There are so many gifts to make all year round. Gifts for graduations, birthdays, wedding showers, baby showers, the holidays, and so on. It seems I always need an idea for a quick gift for a teacher, hostess, or guest of honor.
That’s when my bin of fabric scraps and list of fabric art projects come to the rescue. A little fabric fusing here, some hand stitching there, and you have a nice handmade gift.
Here are some of my favorite fiber art projects-some are even no-sew.
Give good fortune: I first saw Pokey Bolton make Fabric Fortune Cookies on “Quilting Arts TV.” You probably have all the supplies you need already: fabric scraps, fabric stiffener, shears and fusible, plus your fortunes or good wishes.
Wish them the best: Scrappy Wishing Owls come together quickly with felt fabric scraps, buttons, and beads. Add a little pocket with hand stitching and tuck in a wish for happiness and/or success. They’re appropriate for any age.
Favor them with fancy goods: Fill a jar with your friend’s favorite cookies, candy, or savory mix, made special with a fabric-covered lid. Perfect for last-minute gifts.
Fuse a fiber collage: Sandwich bits of fibers, fabrics, trims, and beads between two pieces of MistyfuseTM, iron with a protective sheets, and mount your fiber and fabric collage on painted watercolor paper or a small stretched canvas.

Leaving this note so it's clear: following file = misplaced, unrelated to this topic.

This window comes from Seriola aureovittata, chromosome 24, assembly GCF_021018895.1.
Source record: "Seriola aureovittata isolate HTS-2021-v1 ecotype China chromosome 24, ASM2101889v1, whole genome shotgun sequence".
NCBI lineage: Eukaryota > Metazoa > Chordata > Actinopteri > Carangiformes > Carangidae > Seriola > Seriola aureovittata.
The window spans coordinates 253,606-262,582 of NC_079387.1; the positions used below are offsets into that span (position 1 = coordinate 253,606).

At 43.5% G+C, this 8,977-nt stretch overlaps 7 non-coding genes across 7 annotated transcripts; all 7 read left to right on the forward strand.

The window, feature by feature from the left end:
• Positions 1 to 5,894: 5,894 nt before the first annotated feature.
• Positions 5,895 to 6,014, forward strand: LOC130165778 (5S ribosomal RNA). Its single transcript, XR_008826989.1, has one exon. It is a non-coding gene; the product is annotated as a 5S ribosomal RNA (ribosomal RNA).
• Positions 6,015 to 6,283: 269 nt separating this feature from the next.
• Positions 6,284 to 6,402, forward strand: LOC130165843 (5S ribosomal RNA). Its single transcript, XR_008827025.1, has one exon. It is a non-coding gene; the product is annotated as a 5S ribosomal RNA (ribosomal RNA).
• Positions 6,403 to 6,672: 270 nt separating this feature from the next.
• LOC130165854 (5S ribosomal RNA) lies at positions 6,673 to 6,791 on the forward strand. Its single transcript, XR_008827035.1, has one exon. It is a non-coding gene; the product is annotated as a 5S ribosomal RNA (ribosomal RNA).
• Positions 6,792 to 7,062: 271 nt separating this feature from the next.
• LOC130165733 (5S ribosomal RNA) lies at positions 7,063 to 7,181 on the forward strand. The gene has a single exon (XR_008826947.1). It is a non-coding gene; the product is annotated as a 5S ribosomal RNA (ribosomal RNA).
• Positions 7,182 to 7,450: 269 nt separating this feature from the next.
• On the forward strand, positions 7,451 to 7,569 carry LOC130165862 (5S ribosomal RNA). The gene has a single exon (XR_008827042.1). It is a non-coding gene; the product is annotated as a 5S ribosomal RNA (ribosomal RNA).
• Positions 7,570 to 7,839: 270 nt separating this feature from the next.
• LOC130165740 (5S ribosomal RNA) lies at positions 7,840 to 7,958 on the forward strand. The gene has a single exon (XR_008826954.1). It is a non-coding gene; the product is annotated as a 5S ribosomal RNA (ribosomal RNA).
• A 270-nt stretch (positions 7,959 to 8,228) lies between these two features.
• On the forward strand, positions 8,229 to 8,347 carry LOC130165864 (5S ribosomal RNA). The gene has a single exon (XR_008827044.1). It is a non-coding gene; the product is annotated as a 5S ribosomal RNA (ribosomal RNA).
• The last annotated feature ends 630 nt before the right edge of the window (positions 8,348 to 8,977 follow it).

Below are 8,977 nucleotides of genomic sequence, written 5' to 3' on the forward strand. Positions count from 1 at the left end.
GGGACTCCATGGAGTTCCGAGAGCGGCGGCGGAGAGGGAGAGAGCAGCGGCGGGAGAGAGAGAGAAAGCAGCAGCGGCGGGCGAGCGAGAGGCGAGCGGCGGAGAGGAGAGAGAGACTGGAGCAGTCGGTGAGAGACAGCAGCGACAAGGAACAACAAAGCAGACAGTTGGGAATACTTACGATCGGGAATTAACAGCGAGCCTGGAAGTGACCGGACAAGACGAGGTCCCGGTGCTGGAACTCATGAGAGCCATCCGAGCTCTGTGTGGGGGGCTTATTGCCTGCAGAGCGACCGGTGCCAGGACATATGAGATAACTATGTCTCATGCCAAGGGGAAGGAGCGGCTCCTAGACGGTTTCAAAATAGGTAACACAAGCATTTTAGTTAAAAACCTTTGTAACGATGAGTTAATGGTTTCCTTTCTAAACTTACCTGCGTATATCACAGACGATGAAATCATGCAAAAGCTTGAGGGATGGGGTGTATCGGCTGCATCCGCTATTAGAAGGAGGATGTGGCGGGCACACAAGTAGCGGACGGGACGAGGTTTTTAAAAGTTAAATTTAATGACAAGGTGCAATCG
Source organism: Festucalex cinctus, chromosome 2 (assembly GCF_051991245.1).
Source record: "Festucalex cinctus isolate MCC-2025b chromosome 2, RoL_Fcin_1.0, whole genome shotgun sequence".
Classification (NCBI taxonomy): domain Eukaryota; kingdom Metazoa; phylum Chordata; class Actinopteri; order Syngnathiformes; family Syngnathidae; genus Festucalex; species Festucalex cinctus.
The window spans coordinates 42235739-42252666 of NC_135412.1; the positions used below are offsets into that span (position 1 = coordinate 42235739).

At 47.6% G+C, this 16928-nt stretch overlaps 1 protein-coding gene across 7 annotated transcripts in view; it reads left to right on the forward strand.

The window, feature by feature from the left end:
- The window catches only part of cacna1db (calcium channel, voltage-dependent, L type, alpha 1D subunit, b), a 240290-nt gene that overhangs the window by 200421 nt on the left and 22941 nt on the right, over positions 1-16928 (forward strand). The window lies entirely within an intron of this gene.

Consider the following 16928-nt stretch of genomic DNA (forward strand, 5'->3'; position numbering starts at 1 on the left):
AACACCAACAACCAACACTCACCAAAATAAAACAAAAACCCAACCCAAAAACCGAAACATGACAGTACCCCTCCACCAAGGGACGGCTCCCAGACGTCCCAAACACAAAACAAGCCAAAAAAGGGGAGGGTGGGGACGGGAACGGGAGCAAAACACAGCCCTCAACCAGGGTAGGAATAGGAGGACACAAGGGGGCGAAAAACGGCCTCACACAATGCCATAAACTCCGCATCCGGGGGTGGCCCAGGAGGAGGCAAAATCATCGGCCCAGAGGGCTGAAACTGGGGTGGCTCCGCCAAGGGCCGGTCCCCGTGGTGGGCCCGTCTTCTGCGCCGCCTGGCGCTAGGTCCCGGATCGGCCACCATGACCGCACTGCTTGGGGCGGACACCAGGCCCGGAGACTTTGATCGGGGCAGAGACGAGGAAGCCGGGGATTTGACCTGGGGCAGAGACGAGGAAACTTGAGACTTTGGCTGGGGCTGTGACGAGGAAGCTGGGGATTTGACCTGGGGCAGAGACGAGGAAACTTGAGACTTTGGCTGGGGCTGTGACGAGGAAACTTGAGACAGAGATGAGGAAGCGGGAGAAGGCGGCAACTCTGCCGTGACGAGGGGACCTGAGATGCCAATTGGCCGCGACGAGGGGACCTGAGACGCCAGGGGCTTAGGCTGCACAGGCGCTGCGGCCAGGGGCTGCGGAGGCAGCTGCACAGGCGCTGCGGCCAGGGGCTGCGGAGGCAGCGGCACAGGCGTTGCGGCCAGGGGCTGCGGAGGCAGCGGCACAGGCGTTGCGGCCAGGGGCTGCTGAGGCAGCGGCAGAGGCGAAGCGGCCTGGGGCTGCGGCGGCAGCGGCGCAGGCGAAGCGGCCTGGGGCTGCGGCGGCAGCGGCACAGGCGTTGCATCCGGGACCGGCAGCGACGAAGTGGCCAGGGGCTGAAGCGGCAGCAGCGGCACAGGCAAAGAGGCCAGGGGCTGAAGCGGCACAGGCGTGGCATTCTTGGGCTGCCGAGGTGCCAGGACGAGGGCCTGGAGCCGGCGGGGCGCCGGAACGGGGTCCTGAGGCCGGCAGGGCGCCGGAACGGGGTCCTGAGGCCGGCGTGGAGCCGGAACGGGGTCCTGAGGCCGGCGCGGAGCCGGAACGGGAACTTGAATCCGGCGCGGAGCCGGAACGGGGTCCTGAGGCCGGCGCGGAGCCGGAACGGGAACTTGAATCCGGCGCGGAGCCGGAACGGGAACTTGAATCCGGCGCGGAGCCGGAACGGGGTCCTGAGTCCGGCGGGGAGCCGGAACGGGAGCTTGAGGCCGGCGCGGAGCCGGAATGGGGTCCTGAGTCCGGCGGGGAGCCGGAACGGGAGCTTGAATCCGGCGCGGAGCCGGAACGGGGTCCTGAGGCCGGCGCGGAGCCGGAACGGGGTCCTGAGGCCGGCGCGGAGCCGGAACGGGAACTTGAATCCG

Button up: Fabric buttons are easy to make and they use up scraps fast. You can make one large decorative button to wear like a brooch or a set to add a handmade touch to a cardigan. All you need is a button-making kit (available at craft and sewing stores and online) and your scraps.
Here’s how to make a fabric-covered button:
1. Cut out the button-tracing template (on the back of the button kit box) or make your own. Place the template on fabric. Trace around the outside edge of the template.
2. Cut out the fabric circle, and place it, right side down, on top of the mold of the button assembler. Place a button dome over the top, keeping the fabric centered within the mold.
3. With your fingers, push the dome and fabric into the mold. Smooth the edges of the fabric down against the metal dome. The fabric won’t lie completely flat, but fold over as much of it as possible.
4. Lay the flat button back on top of the fabric and button dome already in the mold, shank up. Use the blue cap tool to push the back into place. It will make a popping sound when it is set. Turn the mold on its side and gently push the assembled button out of the mold.
I use these kits to make button embellishments for tufted pillows–another one of my favorite scrap-busting projects.
You can find many fabric art and home dec projects that use scraps or small pieces of fabric in the Spring 2014 issue of Modern Patchwork magazine.
P.S. How do you use up fabric scraps? Leave your comment below.